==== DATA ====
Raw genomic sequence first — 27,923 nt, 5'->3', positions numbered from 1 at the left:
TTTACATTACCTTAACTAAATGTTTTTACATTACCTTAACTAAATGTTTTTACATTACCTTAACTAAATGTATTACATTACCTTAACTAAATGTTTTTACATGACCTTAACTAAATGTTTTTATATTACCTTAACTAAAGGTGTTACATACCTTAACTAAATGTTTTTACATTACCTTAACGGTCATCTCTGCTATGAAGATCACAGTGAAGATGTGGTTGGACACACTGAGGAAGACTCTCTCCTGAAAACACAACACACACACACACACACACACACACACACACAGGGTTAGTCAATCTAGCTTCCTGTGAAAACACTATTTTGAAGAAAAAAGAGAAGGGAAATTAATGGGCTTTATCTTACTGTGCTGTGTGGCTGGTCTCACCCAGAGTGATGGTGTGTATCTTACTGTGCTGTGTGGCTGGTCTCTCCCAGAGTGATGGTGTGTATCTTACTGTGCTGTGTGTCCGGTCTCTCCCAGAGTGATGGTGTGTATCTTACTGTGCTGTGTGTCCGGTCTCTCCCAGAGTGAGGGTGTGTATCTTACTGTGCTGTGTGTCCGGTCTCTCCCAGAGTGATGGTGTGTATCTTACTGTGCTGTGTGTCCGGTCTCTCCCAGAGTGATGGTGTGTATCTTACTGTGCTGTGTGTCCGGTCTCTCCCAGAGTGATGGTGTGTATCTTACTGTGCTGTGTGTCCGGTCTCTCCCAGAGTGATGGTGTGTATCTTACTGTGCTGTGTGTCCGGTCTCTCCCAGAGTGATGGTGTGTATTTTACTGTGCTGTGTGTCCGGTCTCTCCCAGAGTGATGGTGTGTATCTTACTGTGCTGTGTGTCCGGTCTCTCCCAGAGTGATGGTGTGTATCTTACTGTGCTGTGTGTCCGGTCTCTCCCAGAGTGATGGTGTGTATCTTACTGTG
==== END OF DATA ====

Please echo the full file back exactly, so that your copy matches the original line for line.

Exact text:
Raw genomic sequence first — 27,923 nt, 5'->3', positions numbered from 1 at the left:
TTTACATTACCTTAACTAAATGTTTTTACATTACCTTAACTAAATGTTTTTACATTACCTTAACTAAATGTATTACATTACCTTAACTAAATGTTTTTACATGACCTTAACTAAATGTTTTTATATTACCTTAACTAAAGGTGTTACATACCTTAACTAAATGTTTTTACATTACCTTAACGGTCATCTCTGCTATGAAGATCACAGTGAAGATGTGGTTGGACACACTGAGGAAGACTCTCTCCTGAAAACACAACACACACACACACACACACACACACACACACAGGGTTAGTCAATCTAGCTTCCTGTGAAAACACTATTTTGAAGAAAAAAGAGAAGGGAAATTAATGGGCTTTATCTTACTGTGCTGTGTGGCTGGTCTCACCCAGAGTGATGGTGTGTATCTTACTGTGCTGTGTGGCTGGTCTCTCCCAGAGTGATGGTGTGTATCTTACTGTGCTGTGTGTCCGGTCTCTCCCAGAGTGATGGTGTGTATCTTACTGTGCTGTGTGTCCGGTCTCTCCCAGAGTGAGGGTGTGTATCTTACTGTGCTGTGTGTCCGGTCTCTCCCAGAGTGATGGTGTGTATCTTACTGTGCTGTGTGTCCGGTCTCTCCCAGAGTGATGGTGTGTATCTTACTGTGCTGTGTGTCCGGTCTCTCCCAGAGTGATGGTGTGTATCTTACTGTGCTGTGTGTCCGGTCTCTCCCAGAGTGATGGTGTGTATCTTACTGTGCTGTGTGTCCGGTCTCTCCCAGAGTGATGGTGTGTATTTTACTGTGCTGTGTGTCCGGTCTCTCCCAGAGTGATGGTGTGTATCTTACTGTGCTGTGTGTCCGGTCTCTCCCAGAGTGATGGTGTGTATCTTACTGTGCTGTGTGTCCGGTCTCTCCCAGAGTGATGGTGTGTATCTTACTGTG